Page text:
• LordCanisLupus Dec 29, 2017 / 12:36 pm

        What is he redeeming, precisely? On this tour he’s had a redemption for poor form. So are we not allowed to point out his recent poor form, and his track record in the last 30-odd innings against the old foe? That if you didn’t doubt he would do this you were putting your faith in something a little bit beyond the statistical analysis that we have to treat as God everywhere else in sport these days? Sorry. This isn’t a fan site, which is what people wanted us to be.


        • Mark Dec 29, 2017 / 1:04 pm

          It’s why this site, and your writing is so good Peter. (And I’m not blowing smoke) It’s precisely because this is not a fan site. Unfortunately English cricket is constituted in such a way as to greatly discourage diversity of thought. Group think is required in all matters regarding Cook. It was not always like this. Something went very wrong about four years ago which it still hasn’t recovered from.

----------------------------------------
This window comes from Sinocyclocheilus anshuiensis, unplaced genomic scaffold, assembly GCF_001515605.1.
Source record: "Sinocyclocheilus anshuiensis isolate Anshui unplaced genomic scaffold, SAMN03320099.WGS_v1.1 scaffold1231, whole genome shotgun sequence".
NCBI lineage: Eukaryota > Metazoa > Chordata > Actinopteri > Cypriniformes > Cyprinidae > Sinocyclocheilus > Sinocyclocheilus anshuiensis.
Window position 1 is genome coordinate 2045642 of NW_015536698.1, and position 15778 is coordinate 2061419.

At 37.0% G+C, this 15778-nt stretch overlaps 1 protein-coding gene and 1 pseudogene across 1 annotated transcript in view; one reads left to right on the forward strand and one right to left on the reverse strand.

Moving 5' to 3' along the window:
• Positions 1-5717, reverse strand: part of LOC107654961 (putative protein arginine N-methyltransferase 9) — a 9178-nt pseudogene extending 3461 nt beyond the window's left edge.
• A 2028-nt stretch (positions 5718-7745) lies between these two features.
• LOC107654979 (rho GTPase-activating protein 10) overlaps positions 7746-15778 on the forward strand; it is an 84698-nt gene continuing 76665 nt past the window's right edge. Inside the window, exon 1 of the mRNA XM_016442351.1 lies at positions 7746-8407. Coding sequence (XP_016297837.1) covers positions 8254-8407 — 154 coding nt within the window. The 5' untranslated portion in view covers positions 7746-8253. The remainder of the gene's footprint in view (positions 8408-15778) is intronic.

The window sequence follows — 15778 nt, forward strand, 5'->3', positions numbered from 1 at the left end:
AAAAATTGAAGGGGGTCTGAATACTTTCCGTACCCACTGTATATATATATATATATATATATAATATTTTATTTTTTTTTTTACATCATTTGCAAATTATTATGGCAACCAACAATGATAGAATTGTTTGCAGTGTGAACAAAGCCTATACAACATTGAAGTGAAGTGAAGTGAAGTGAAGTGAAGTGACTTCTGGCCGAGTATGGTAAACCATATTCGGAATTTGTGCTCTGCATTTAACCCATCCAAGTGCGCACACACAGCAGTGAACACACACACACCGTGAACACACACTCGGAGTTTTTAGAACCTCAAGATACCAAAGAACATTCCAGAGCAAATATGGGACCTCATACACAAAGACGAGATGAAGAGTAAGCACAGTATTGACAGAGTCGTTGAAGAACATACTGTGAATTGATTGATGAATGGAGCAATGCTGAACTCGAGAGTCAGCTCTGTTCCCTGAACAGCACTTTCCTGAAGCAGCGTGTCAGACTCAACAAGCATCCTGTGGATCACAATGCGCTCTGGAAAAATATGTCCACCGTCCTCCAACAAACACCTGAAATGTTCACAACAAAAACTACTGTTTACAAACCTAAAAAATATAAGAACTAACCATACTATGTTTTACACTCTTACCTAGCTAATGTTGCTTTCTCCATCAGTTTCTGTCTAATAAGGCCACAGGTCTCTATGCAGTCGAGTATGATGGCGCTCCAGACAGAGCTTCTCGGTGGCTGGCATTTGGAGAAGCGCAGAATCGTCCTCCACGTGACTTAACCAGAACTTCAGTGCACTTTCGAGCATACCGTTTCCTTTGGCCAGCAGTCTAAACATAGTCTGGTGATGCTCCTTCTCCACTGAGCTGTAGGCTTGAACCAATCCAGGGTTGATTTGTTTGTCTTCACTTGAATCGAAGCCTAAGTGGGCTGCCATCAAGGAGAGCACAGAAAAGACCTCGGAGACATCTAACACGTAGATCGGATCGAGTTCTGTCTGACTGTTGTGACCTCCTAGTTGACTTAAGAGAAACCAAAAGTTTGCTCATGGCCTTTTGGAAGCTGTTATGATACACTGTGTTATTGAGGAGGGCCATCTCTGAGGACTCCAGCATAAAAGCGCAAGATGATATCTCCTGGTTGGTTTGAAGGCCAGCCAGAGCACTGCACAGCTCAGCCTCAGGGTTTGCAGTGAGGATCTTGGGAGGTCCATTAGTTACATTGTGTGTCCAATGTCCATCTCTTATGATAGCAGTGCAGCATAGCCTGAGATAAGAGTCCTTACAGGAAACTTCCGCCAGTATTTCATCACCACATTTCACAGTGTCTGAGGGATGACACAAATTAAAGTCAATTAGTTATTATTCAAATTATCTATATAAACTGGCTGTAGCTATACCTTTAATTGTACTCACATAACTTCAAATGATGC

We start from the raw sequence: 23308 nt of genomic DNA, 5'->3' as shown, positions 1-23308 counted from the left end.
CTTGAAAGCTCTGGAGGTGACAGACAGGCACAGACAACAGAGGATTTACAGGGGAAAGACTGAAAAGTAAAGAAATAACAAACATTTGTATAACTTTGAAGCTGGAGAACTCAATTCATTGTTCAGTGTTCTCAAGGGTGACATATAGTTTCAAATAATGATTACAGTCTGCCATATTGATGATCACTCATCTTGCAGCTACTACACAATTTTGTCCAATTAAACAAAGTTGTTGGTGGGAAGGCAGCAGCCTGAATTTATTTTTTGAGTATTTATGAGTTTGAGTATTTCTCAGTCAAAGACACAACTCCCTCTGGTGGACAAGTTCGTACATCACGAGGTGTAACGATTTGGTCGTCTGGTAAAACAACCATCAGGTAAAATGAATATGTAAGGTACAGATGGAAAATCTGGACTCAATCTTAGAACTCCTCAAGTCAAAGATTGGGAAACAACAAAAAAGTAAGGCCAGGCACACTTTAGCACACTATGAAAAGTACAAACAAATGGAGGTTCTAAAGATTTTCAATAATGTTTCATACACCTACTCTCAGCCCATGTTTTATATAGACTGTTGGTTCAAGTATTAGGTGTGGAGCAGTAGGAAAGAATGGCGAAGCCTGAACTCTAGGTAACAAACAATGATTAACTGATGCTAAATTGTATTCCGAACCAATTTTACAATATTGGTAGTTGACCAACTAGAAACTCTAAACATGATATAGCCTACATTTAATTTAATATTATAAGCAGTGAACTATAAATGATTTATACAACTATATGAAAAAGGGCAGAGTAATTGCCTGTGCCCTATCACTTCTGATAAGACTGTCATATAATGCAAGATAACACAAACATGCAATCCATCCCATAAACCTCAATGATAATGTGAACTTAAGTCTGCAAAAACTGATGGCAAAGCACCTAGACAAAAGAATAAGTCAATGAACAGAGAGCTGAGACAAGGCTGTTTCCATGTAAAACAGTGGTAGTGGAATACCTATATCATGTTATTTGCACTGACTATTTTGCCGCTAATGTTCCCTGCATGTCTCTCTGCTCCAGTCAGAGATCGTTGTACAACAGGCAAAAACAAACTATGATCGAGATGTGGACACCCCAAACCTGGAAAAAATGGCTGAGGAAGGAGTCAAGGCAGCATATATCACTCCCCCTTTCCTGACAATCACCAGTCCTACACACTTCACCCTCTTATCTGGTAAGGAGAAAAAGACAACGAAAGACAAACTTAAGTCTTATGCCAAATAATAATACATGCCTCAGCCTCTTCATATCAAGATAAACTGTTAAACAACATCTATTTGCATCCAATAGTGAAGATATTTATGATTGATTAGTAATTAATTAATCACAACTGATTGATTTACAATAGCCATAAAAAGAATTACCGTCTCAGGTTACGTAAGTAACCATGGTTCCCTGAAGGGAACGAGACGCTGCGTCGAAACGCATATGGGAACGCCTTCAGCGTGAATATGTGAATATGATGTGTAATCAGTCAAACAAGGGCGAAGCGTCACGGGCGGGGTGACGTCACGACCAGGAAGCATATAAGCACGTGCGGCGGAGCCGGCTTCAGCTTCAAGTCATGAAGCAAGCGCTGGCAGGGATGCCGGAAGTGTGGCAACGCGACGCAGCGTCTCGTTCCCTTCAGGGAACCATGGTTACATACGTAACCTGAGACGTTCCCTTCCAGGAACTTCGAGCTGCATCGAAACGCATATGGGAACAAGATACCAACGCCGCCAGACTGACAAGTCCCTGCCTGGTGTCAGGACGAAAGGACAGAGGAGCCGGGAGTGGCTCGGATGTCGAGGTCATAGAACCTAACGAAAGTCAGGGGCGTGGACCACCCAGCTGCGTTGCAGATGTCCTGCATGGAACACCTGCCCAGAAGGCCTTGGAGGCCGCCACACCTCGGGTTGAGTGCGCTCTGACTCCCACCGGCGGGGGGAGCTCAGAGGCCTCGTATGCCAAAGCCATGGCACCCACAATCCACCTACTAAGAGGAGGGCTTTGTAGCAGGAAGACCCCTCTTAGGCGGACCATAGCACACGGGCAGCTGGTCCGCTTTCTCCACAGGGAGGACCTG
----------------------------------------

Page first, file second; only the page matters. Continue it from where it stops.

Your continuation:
The media talk endlessly about diversity, but in my view diversity of thought is still the great no,no. If you venture too far off the chosen path you are someone who is to be distrusted, and also feared.

          The media have reduced themsleves to cheerleaders and governing body stenographers. Agnew mentions Cook in the same company as Federer. REALLY? One of the worlds greatest tennis players……. may be the greatest tennis players of all time. A winner, and a stylist. Someone who wins trophies, but also who you would pay your hard earned to watch.

          Cook is very good at what he does. He opens the batting in an obdurate way. He has very few scoring shots. He has great concentration, and a hunger for scores. Good for him. I would rather watch Lara bat, or Gower or Viv Richards or a whole lot more. English cricket used to respect that. Not anymore. They have become fan boys.